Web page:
4. Return on Total Capital Employed:
This method approaches the problem by ensuring that the total capital employed earns an adequate return. Additional assets purchased should increase, or at least keep constant, the percentage rate of return on total capital employed.
5. Linear Programming Model:
When the firm must consider several alternatives, each of which requires cash outflows over many periods, the use of a linear programming model can be an effective way of generating a feasible investment mix.
In fact this method can be employed whenever factors such as capital, labor and equipment constrain the investment choice. In a large firm, with many investment proposals being generated each year, it is not hard to imagine how such a linear programming model could get exceedingly large.
6. Simulation Technique:
It was assumed that the data required for the discounted cash flow and linear programming methods was known with certainty. This, however, is rarely true. A more general approach to the analysis of investments requires the introduction of the concept of risk.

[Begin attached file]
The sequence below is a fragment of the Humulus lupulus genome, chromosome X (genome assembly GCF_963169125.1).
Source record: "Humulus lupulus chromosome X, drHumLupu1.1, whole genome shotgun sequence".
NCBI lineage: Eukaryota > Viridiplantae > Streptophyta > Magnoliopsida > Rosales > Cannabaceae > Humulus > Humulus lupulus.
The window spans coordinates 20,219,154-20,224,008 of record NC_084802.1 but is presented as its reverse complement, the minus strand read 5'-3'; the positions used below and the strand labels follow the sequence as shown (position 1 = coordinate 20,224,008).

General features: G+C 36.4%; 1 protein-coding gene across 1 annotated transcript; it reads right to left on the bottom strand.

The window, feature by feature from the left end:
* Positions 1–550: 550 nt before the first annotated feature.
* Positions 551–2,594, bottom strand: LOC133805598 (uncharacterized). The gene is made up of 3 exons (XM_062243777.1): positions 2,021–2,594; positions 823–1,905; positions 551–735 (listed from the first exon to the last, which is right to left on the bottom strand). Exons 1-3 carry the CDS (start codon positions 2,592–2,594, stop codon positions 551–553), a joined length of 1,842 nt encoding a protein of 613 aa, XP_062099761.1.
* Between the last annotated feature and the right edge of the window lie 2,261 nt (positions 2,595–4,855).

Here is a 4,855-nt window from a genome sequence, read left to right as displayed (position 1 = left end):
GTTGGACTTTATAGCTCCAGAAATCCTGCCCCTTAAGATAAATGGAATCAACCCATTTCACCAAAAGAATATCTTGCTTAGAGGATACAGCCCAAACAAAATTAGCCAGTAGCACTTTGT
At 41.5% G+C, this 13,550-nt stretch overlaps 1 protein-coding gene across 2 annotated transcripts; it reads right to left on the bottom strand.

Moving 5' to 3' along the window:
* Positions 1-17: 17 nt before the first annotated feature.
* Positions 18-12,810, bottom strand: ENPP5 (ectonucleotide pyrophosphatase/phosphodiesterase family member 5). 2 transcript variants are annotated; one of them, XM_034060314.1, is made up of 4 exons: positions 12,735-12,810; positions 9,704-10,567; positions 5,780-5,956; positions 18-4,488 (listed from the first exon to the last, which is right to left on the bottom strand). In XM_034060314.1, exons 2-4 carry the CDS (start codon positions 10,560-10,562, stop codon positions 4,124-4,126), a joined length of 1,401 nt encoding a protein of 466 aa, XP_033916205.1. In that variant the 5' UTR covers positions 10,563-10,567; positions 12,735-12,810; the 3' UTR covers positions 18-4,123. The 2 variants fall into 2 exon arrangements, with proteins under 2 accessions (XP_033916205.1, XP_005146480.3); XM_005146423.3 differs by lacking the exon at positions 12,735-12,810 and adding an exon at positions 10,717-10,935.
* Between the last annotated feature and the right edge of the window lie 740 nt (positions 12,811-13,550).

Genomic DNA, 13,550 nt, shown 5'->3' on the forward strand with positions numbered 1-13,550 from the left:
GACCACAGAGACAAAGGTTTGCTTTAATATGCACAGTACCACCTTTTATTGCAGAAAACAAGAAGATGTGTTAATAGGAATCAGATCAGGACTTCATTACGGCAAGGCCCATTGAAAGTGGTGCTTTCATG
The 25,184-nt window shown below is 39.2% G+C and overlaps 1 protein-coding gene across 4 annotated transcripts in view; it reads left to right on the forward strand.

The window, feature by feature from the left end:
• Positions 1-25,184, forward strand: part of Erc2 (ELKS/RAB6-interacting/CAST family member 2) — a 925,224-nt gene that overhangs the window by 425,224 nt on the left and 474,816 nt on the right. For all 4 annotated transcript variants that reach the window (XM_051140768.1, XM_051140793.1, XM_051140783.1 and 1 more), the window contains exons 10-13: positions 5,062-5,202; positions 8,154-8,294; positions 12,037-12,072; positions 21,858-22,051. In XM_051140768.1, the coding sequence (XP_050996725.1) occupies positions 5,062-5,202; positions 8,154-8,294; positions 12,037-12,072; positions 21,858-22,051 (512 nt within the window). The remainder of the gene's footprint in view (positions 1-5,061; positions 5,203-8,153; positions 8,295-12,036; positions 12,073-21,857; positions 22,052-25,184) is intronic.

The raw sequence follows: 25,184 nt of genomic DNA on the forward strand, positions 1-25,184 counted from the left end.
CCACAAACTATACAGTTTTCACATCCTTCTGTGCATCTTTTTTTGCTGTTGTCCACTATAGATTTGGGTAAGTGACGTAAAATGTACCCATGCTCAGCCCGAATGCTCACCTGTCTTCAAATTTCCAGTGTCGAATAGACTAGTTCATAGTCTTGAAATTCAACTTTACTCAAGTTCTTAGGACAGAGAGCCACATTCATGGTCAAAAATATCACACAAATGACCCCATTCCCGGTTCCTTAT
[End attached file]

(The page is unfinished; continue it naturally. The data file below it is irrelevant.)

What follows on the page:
The distinguishing feature of models which incorporate this aspect is that they take into account the full range of possible outcomes for each factor rather than just its expected value. Since models of this sort generally become quite complex, simulation techniques must be employed. It is also easy to see how these simulation models might become quite large.
As we introduce more and more variables, the necessity for using a computer becomes apparent. Building a large-scale simulation model is not very difficult; what difficult is, justifying the fact that the incremental benefit associated with a more complex model is greater than the incremental cost.